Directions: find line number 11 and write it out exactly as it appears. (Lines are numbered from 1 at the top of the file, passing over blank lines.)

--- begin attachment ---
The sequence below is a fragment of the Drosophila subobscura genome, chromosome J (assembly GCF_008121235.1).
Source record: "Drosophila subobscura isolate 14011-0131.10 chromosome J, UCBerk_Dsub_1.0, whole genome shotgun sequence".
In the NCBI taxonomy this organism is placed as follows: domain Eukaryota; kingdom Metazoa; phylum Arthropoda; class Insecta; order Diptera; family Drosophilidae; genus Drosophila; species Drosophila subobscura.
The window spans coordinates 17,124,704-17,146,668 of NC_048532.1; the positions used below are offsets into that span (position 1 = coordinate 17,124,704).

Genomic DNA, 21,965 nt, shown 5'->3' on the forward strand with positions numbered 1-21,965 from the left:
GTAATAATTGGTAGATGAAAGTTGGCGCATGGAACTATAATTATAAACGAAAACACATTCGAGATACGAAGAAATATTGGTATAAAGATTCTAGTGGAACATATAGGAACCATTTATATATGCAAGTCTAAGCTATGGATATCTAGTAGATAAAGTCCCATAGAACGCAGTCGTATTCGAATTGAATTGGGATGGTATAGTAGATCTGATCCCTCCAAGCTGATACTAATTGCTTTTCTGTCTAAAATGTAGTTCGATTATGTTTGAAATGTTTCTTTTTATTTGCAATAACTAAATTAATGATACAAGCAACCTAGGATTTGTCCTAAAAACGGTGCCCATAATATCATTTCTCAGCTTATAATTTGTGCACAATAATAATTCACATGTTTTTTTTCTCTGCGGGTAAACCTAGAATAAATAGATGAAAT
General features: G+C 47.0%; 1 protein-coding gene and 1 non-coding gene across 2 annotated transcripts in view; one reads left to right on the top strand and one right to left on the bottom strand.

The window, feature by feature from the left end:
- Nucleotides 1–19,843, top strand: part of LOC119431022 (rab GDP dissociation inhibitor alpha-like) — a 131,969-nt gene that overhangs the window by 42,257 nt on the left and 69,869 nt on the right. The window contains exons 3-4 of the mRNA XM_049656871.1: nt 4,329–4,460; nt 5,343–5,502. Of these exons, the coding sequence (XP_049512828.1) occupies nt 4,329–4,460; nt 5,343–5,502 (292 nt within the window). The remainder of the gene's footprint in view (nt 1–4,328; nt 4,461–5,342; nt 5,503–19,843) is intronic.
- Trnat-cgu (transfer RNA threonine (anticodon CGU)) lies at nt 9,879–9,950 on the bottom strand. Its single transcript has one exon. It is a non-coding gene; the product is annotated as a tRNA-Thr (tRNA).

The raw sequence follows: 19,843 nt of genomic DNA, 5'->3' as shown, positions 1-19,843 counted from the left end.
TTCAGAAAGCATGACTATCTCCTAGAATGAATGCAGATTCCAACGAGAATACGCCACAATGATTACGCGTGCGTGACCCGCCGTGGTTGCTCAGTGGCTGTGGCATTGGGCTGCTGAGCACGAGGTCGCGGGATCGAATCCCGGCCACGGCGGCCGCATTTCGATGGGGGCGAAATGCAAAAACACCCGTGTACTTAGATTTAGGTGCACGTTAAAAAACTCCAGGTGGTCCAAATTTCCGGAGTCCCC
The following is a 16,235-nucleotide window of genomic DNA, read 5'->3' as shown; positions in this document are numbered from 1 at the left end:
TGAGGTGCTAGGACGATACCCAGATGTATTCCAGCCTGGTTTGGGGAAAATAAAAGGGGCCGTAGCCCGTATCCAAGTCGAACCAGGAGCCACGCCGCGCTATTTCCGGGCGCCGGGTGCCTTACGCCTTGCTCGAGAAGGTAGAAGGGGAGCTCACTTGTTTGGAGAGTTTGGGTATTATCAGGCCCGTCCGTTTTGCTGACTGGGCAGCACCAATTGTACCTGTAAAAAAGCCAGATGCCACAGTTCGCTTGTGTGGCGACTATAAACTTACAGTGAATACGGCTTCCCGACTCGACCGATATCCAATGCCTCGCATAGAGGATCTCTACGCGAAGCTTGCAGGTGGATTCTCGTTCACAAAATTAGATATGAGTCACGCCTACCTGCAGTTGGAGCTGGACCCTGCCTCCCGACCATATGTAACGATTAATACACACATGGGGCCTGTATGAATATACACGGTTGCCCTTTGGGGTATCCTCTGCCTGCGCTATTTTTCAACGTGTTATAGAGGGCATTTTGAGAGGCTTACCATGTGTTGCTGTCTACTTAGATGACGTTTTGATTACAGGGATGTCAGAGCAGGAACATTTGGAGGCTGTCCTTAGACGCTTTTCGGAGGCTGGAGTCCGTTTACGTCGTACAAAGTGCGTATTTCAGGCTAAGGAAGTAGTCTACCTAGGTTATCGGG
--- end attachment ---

The raw sequence follows: 19,843 nt of genomic DNA, 5'->3' as shown, positions 1-19,843 counted from the left end.